Topical Application of Imiquimod Induces Alterations in Peripheral Blood Lymphocytes in Healthy Individuals*
Efi Pasmatzi, Antigoni Chaidaroglou, Theophilos Sakkis, Alexandra Monastirli, Sophia Georgiou, Alexandros Sagriotis, George Badavanis, Eleftheria Vryzaki, Panagiota Matsouka, Dimitrios Degiannis and Dionysios Tsambaos
The aim of this study was to determine whether imiquimod, a Toll-like receptor-7/8 agonist, in addition to its well-known topical action on the cutaneous immune response, might also induce alterations in the peripheral blood lymphocytes. A 62.5 mg quantity of imiquimod (5% cream) was applied topically under occlusion once daily every second day for 3 weeks to the skin of 10 healthy volunteers, age range 30–57 years. Ten sex- and age-matched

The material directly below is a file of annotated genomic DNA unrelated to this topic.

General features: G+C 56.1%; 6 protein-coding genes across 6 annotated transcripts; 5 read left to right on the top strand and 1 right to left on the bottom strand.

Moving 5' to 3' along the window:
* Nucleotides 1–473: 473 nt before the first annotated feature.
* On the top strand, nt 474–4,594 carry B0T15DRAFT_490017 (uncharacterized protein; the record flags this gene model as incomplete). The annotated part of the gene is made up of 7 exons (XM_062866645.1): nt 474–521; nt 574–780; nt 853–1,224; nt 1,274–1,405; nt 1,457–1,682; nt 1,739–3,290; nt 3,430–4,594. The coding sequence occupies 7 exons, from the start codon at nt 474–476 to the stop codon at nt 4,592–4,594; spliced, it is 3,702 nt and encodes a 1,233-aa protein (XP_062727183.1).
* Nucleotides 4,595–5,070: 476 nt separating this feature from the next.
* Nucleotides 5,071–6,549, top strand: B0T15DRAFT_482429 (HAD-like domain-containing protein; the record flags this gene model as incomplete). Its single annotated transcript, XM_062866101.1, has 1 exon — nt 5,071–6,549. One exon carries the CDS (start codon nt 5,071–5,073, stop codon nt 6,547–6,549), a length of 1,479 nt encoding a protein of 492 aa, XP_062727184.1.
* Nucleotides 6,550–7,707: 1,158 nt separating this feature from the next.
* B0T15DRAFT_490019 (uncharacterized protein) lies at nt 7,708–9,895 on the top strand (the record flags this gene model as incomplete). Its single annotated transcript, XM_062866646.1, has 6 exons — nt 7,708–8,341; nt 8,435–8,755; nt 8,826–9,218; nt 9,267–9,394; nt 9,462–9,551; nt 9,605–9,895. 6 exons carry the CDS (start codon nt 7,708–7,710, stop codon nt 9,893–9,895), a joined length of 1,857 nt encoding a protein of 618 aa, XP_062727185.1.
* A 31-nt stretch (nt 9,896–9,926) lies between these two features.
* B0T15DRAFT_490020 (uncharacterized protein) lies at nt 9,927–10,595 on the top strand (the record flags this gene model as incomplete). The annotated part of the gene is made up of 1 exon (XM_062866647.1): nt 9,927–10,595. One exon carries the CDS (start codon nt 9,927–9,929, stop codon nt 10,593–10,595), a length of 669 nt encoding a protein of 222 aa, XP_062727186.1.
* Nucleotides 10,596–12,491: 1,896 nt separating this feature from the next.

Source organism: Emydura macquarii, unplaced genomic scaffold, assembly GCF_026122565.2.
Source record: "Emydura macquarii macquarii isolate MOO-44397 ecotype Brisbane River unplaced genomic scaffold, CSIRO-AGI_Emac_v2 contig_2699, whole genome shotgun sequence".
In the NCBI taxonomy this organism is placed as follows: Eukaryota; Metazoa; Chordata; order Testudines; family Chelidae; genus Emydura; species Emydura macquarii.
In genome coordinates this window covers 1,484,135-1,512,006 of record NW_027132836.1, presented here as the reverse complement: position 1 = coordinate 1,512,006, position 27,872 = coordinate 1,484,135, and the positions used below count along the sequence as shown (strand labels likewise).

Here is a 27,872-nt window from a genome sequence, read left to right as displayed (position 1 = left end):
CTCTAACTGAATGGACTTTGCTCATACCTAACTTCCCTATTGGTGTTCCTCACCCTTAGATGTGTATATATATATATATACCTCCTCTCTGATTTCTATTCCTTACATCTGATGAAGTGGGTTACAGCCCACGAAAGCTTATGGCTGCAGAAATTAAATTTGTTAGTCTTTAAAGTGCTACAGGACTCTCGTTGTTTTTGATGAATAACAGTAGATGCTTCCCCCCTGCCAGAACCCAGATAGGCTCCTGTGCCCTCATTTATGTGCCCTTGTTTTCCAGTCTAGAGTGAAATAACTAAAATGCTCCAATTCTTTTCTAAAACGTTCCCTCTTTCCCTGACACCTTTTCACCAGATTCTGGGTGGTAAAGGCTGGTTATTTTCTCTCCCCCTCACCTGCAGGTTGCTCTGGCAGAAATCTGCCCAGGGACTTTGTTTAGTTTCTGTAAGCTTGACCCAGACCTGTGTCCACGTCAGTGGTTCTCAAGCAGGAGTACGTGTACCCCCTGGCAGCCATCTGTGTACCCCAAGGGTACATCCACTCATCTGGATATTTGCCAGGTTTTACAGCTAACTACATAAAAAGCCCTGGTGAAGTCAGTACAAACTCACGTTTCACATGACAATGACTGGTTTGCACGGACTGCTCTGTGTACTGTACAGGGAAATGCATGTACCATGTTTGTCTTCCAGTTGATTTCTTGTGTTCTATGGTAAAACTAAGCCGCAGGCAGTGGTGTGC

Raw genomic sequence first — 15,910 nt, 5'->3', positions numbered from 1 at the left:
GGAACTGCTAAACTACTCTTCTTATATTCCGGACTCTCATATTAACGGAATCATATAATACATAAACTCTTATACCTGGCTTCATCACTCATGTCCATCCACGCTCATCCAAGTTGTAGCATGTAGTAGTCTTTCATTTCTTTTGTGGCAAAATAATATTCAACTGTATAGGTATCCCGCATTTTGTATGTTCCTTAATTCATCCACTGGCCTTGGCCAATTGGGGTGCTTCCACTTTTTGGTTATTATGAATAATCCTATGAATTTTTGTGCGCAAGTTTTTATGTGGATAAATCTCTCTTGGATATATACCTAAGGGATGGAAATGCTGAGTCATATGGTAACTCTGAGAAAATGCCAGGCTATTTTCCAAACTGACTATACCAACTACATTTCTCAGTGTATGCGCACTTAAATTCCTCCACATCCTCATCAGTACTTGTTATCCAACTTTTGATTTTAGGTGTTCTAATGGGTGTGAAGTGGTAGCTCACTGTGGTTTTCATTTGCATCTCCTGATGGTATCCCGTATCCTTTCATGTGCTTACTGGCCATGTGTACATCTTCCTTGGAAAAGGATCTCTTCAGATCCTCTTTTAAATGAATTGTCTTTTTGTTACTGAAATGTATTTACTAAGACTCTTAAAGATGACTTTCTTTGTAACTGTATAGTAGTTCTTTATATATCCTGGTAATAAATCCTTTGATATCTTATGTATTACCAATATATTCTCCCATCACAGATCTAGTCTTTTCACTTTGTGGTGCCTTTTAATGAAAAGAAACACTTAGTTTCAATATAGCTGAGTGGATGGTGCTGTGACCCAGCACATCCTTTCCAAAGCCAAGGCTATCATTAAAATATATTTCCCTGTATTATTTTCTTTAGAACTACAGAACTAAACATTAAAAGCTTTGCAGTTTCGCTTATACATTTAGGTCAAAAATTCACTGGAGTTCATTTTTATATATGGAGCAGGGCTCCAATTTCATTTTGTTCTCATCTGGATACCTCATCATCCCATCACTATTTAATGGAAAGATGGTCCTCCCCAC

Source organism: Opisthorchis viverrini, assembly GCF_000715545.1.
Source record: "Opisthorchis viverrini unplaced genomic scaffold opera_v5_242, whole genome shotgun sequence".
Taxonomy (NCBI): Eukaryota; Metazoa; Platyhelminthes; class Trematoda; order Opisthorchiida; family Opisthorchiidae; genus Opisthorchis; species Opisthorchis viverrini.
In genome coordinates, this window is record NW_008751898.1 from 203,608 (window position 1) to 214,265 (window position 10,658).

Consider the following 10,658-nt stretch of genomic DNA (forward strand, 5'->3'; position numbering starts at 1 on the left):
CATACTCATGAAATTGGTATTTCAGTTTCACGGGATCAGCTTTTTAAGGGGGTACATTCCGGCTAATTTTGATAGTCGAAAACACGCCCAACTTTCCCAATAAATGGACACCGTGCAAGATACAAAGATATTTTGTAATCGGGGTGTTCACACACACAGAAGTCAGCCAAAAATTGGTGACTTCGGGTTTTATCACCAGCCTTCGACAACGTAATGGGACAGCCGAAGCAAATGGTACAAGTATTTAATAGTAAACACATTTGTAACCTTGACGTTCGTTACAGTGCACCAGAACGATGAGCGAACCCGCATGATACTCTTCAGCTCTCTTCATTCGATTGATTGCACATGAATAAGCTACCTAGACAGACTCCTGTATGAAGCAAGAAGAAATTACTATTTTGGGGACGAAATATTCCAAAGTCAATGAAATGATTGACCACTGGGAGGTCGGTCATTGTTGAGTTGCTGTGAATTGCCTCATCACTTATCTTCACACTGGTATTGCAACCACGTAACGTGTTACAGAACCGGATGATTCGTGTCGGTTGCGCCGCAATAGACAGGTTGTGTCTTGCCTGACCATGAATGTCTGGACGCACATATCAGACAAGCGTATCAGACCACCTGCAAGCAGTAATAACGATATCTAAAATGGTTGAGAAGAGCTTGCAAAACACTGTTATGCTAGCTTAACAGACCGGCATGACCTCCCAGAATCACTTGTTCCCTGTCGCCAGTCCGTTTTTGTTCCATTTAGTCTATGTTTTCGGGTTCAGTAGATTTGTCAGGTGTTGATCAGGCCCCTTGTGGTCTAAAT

healthy controls applied corresponding quantities of
the vehicle under occlusion. Before, and one and 3 weeks after the start of treatment, peripheral blood lymphocyte subpopulations were measured by flow cytometry. Statistically significant alterations in the percentage or absolute numbers of peripheral blood lymphocyte subpopulations were found in the imiquimod-treated group compared with the control group. These alterations indicate for the first time that topical application of imiquimod induces alterations in peripheral blood lympho cyte subsets in healthy individuals, which may be of importance in the immunotherapy of neoplastic and infectious disorders and should be taken into careful consideration in patients who are treated with imiquimod.